Religious Influence on the Expression of Violence in Angela Carter’s “The Company of Wolves”
In Angela Carter’s “The Company of Wolves” Carter manipulates the original context of “Little Red Riding Hood” thereby sharing a contemporary perspective that exemplifies the oppressive, religious morals of classic fairy tales. The gruesome violence emphasizes the message within the text that focuses on embracing natural human instincts, as opposed to the influence of religious doctrine. The character of the wolf is a consistent symbol of anti-Christian philosophy throughout the story; a personified temptation to leave Christian principles behind. The fear associated with straying from the forest path, symbolizes the fear of straying from Christian teachings. The merciless violence endured by the grandmother differs greatly from her granddaughter’s encounter with the wolf, suggesting a futile reliance on religion in contrast to trusting natural human instinct. The overall representation of violence in “The Company of Wolves” makes a savage mockery of religious doctrine, while also emphasizing the empowerment that comes from disregarding religious teachings and embracing the instinctive qualities of human nature, which in the end, serves to ensure survival.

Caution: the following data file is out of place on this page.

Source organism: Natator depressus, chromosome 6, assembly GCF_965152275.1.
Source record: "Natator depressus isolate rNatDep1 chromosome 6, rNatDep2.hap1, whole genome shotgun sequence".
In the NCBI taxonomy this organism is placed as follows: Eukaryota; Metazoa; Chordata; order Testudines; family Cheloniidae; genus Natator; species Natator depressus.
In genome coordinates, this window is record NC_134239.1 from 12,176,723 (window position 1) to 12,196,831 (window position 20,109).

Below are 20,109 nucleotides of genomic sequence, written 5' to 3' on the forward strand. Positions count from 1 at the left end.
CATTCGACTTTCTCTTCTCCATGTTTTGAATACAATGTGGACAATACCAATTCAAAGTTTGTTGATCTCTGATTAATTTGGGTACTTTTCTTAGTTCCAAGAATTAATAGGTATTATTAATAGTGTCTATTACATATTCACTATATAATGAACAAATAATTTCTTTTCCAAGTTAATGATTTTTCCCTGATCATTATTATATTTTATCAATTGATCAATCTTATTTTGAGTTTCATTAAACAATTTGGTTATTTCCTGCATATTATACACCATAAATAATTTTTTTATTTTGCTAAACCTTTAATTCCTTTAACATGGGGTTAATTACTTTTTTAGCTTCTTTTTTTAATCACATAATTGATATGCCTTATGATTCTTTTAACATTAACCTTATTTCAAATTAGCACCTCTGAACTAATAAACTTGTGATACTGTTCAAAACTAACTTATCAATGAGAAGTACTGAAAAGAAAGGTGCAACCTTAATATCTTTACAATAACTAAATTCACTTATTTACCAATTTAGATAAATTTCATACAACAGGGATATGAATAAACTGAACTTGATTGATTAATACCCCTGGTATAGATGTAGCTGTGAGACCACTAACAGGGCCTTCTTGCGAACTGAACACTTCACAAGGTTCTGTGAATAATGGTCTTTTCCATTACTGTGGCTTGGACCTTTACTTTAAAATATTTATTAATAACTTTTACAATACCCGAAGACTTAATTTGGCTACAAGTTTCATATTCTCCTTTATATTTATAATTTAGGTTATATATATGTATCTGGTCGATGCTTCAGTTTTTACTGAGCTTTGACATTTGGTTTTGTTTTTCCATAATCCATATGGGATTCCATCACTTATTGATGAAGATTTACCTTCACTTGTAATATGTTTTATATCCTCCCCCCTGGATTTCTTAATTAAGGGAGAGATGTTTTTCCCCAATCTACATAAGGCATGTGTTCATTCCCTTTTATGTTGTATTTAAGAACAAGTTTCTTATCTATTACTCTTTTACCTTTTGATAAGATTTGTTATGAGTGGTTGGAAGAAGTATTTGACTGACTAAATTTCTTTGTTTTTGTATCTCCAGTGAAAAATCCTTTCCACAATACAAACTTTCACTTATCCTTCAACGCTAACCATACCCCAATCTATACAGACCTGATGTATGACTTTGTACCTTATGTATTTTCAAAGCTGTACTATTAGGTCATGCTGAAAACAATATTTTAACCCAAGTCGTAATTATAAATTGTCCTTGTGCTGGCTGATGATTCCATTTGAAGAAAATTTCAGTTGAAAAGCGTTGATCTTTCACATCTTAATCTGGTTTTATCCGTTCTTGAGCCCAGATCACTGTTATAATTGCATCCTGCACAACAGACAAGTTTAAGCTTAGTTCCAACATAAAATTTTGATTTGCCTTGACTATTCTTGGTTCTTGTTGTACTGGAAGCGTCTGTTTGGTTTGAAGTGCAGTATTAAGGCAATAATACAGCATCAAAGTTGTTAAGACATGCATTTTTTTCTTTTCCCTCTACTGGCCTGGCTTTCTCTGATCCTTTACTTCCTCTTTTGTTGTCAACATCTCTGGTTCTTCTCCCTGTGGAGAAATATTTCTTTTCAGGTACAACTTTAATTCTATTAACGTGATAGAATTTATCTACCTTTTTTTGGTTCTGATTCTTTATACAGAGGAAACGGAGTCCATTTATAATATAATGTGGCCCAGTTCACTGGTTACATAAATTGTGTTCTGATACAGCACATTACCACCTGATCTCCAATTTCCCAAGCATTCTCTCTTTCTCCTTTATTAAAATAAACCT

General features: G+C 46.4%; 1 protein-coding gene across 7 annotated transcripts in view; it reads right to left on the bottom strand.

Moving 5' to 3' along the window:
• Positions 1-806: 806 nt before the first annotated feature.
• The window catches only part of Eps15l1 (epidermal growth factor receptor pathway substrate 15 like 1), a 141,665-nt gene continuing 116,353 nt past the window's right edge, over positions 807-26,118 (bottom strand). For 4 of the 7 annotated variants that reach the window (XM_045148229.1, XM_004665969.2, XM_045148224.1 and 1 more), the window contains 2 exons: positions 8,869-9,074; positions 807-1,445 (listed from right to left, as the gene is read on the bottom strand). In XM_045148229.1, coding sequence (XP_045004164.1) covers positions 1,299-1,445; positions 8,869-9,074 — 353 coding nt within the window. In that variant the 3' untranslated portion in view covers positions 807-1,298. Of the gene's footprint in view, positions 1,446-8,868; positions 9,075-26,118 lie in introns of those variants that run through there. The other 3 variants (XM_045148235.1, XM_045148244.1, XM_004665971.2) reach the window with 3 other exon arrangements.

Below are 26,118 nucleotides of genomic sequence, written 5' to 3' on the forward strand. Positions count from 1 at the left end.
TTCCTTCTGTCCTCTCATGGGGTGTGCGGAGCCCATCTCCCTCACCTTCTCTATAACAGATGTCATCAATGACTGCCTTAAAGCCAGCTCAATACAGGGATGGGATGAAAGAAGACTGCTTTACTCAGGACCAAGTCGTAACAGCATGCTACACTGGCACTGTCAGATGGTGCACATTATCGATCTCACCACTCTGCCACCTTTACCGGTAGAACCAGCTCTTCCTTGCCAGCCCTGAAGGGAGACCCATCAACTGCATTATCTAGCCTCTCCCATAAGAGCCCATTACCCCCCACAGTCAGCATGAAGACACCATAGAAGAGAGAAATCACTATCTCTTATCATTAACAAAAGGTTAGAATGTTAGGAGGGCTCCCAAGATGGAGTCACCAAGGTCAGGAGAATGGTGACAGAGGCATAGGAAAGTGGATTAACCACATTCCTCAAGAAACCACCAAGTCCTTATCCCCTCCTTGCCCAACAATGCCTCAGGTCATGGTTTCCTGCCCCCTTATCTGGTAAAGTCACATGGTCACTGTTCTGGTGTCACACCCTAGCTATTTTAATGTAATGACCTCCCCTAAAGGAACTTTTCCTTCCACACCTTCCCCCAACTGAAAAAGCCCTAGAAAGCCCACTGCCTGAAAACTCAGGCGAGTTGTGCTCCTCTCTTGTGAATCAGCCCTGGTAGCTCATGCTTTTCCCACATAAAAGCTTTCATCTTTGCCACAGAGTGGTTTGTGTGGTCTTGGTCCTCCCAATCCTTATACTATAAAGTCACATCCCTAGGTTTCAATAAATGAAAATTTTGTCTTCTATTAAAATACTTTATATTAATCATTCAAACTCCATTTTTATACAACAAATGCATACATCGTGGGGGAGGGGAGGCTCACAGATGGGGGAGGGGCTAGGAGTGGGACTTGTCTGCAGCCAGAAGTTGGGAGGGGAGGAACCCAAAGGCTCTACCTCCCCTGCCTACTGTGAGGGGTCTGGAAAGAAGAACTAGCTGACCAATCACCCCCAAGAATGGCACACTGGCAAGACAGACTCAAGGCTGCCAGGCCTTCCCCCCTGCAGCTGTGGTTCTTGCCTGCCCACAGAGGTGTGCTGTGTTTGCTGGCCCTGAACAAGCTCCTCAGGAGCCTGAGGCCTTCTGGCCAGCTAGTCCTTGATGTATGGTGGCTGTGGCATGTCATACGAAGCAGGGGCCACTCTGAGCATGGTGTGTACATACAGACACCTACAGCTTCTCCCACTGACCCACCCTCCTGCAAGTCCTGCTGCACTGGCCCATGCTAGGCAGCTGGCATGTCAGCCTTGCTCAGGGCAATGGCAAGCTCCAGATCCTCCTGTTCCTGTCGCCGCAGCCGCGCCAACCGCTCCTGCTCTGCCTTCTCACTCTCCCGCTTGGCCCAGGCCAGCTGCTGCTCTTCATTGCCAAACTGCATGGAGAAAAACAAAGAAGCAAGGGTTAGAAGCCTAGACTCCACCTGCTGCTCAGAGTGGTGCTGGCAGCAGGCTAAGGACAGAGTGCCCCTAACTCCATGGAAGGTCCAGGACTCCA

The wolves Carter describes in this story are “carnivore incarnate” (47), possessing an innate evil so terrifying, that the sound of its howl is “in itself a murdering” (47). As though colluding with the Devil, “there’s an ointment the Devil gives you that turns you into a wolf the minute you rub it on” (49), the wolf symbolizes anti-Christian philosophy. He acts as a physical temptation to abandon religious doctrine and trust instinct as a veritable moral compass. Christmas day is noted as the wolves’ birthday, further suggesting that this character is associated with the Anti-Christ. The simultaneous celebration of both Jesus Christ and murderous carnivores reflects a blatant disrespect towards the most celebrated day of the liturgical calendar. The wolf’s lifespan being seven years holds significance, as, in the Bible, the number seven signifies spiritual perfection, and it is a number connected to many works of God (biblestudy.org). This detail further portrays the wolf as an anti-Christian figure, as it mocks the religious significance denoted to the number seven, designating spiritual perfection to a carnivorous creature. The wolf’s victims further portray heathenish behaviour, intensified by brute violence. For example, Carter briefly writes about “a mad old man who used to live by himself… halfway up the mountain and sing to Jesus all day” (48) who was eaten by a wolf. The grandmother, whom was also eaten, was “a pious old woman” (51) who kept her “Bible for company (51). In meeting with the wolf, the characters were faced with physical threats to leave religious principles behind, in order to survive. The author’s inclusion of the detail that the mad man lived by himself, halfway up...